Why the voltage is positive while the current is decreasing

Thread Starter

skyline977

Joined Jan 14, 2021
29
Hi all,

The question is: enter image description here
The solution is: enter image description here
The formula used is: enter image description here


Why did he change the formula by putting an additional negative sign in front of the formula?
Why does the voltage increase as the current decrease?


The question and answer are from: FE Exam Review: Electrical and Computer Engineering 1st Edition by Myron E. Sveum Publisher : Professional Publications, Inc. ISBN-10 : 1591260698 ISBN-13 : 978-1591260691

The formula is taken from: FE Reference Handbook 10.0.1 By NCEES ISBN 978-1-947801-11-0


My attempt to solve the question is:
circuit analysis - Why is the voltage positive while the current is decreasing- - Electrical E...png
 
Last edited:

Wolframore

Joined Jan 21, 2019
2,273
You are correct it’s -16V across the inductor in relation to ground, but +16 at the negative terminal of the inductor, so if you draw a diagram with an inductor that’s in series with the source it would add voltage (notable when you place a load between inductor and ground). While this appears to be a negative voltage intuitively, it’s actually positive. I agree inductors can get confusing but very important. Just for fun figure out what happens if you reduced the time to 1uS.
 

crutschow

Joined Mar 14, 2008
27,198
An inductor always resists any change in current, or tries to keep the current moving in the same direction so from that, you can determine the voltage at the terminals for any conditions.aw89p[89+fg'

If it helps, inductance is the analog of inertia in the mechanical world.
 

MrAl

Joined Jun 17, 2014
8,243
Hi all,

The question is: enter image description here
The solution is: enter image description here
The formula used is: enter image description here


Why did he change the formula by putting an additional negative sign in front of the formula?
Why does the voltage increase as the current decrease?


The question and answer are from: FE Exam Review: Electrical and Computer Engineering 1st Edition by Myron E. Sveum Publisher : Professional Publications, Inc. ISBN-10 : 1591260698 ISBN-13 : 978-1591260691

The formula is taken from: FE Reference Handbook 10.0.1 By NCEES ISBN 978-1-947801-11-0


My attempt to solve the question is:
View attachment 229442
Hello there,

It is interesting that in a pure electronic/electrical book you would normally see v=L*di/dt and that is evident in the various literature. In a pure physics book you may see v=-L*di/dt. I think the better way to write this however would be v=L*(-di/dt) because it would indicate a change in the direction of the current not just the whole thing being made negative.
I say this because in most of electrical engineering and control theory we see v=L*di/dt being used and that is because we assume conventional current is being observed.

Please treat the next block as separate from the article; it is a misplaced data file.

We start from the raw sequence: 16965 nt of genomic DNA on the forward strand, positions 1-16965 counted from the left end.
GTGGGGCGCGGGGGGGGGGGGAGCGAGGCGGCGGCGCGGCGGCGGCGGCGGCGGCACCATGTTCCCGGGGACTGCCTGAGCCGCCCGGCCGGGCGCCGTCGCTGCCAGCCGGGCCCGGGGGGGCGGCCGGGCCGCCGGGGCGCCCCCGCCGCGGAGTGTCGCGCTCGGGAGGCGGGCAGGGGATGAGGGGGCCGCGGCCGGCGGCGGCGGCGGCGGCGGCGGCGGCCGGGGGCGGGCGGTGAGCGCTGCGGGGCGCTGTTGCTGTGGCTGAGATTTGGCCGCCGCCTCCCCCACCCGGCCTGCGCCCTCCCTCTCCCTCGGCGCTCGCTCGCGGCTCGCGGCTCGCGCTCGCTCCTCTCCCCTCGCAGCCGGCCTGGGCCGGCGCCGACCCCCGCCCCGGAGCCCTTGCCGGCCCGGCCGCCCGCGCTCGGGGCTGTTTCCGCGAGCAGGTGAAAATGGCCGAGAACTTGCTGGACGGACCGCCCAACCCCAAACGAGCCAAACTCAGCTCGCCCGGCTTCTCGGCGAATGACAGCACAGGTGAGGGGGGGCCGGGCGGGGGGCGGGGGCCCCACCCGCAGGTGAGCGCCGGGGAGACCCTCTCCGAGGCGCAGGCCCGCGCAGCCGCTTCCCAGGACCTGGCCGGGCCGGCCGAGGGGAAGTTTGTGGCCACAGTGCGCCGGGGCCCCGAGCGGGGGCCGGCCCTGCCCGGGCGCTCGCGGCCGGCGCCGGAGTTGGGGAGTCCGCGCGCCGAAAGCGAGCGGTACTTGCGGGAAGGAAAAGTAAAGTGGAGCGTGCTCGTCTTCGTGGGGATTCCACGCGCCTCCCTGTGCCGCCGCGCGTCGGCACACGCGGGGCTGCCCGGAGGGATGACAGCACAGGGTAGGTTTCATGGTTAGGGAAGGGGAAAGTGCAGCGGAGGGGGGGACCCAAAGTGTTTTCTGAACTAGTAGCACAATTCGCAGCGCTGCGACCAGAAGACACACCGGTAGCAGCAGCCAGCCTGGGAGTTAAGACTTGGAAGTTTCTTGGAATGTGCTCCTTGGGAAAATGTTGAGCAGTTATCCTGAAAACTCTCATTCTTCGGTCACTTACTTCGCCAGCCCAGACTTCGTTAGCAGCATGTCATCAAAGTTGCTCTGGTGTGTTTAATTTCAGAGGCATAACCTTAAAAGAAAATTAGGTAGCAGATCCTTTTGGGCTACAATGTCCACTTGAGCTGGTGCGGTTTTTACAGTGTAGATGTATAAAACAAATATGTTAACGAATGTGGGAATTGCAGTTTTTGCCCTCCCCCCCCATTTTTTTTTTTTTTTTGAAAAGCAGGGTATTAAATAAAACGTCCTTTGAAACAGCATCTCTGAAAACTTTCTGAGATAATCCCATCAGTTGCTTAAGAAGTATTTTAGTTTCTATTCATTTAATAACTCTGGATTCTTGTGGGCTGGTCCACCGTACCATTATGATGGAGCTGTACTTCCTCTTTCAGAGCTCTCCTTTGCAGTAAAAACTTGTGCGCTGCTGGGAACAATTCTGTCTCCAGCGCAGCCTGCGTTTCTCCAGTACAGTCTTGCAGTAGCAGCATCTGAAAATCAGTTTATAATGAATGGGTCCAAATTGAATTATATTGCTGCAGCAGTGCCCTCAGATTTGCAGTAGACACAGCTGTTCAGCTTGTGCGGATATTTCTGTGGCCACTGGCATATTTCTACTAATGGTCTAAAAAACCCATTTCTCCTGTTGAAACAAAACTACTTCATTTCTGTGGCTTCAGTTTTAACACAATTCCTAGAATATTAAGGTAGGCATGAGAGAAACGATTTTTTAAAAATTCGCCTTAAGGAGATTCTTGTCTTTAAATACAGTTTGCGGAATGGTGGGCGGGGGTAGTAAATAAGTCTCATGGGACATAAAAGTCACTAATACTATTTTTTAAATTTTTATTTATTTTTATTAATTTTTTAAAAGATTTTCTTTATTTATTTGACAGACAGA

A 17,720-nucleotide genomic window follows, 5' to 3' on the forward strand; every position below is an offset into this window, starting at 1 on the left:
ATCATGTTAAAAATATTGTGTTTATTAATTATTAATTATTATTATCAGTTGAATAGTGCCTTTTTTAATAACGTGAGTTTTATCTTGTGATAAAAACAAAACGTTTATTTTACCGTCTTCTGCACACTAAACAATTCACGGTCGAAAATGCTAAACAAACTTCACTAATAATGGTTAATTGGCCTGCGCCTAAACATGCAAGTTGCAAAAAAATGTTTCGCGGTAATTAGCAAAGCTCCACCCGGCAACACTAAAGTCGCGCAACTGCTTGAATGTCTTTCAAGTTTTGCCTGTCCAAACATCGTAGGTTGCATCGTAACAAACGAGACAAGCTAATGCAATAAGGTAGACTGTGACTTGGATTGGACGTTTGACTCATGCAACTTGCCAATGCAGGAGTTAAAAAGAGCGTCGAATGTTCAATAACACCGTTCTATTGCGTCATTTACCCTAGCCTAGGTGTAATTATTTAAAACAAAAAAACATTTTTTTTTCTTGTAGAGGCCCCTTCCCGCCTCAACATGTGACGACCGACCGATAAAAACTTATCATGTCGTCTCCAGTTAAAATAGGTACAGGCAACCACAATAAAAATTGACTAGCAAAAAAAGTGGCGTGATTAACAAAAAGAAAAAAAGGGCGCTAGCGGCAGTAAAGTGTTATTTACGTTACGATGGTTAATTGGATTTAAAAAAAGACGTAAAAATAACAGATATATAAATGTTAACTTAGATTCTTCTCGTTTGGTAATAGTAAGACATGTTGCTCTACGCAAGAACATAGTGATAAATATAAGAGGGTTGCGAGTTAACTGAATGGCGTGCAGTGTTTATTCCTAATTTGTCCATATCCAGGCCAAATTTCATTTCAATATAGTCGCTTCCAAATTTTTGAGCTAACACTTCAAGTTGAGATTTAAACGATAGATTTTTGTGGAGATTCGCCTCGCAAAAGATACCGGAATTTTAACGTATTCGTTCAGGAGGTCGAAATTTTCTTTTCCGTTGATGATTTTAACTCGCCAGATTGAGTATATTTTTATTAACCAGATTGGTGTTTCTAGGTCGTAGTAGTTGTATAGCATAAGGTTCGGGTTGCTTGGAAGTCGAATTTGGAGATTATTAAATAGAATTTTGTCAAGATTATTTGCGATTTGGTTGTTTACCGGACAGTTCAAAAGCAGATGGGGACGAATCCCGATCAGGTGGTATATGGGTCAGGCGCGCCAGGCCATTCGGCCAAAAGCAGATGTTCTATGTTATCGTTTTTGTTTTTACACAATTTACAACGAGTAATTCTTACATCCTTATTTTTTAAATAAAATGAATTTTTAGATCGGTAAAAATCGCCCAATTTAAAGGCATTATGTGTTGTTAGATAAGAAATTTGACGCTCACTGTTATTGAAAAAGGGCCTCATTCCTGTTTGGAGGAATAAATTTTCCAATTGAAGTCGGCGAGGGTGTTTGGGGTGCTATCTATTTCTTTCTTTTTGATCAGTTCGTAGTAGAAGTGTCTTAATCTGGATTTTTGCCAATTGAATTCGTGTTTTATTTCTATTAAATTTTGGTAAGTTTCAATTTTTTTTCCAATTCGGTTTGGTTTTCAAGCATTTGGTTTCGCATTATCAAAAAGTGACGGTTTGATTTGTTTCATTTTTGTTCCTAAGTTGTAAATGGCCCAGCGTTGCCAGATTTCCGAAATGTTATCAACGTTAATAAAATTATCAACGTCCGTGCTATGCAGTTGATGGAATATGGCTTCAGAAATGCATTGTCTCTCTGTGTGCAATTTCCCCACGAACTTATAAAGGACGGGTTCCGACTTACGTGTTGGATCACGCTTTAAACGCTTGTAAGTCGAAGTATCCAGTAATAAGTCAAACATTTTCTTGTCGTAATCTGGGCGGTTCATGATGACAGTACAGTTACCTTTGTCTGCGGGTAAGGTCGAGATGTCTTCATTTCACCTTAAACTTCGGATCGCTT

Now obviously the voltage measured must be of the same polarity no matter if we use conventional or electron current flow, so if we use electron current flow we would have to make the current negative and this flips the sign so that the voltage comes out the same for both cases.
That seems to be a logical explanation and i will review some of my physics books later today we just got swamped by 2 feet of snow i have to take care of first.
 

Thread Starter

skyline977

Joined Jan 14, 2021
29
An inductor always resists any change in current, or tries to keep the current moving in the same direction so from that, you can determine the voltage at the terminals for any conditions.aw89p[89+fg'

If it helps, inductance is the analog of inertia in the mechanical world.
Hi, I didn't understand what you meant by ".aw89p[89+fg'" in your reply or is it by mistake? I want to know everything you write.
Thanks
 

Thread Starter

skyline977

Joined Jan 14, 2021
29
Hello there,

It is interesting that in a pure electronic/electrical book you would normally see v=L*di/dt and that is evident in the various literature. In a pure physics book you may see v=-L*di/dt. I think the better way to write this however would be v=L*(-di/dt) because it would indicate a change in the direction of the current not just the whole thing being made negative.
I say this because in most of electrical engineering and control theory we see v=L*di/dt being used and that is because we assume conventional current is being observed.
Now obviously the voltage measured must be of the same polarity no matter if we use conventional or electron current flow, so if we use electron current flow we would have to make the current negative and this flips the sign so that the voltage comes out the same for both cases.
That seems to be a logical explanation and i will review some of my physics books later today we just got swamped by 2 feet of snow i have to take care of first.
Thank you. One thing I found is that if we consider the passive sign convention (acting as a load) or active sign convention (acting as a source), the signs would be reversed! which in the above example it's a load.
 
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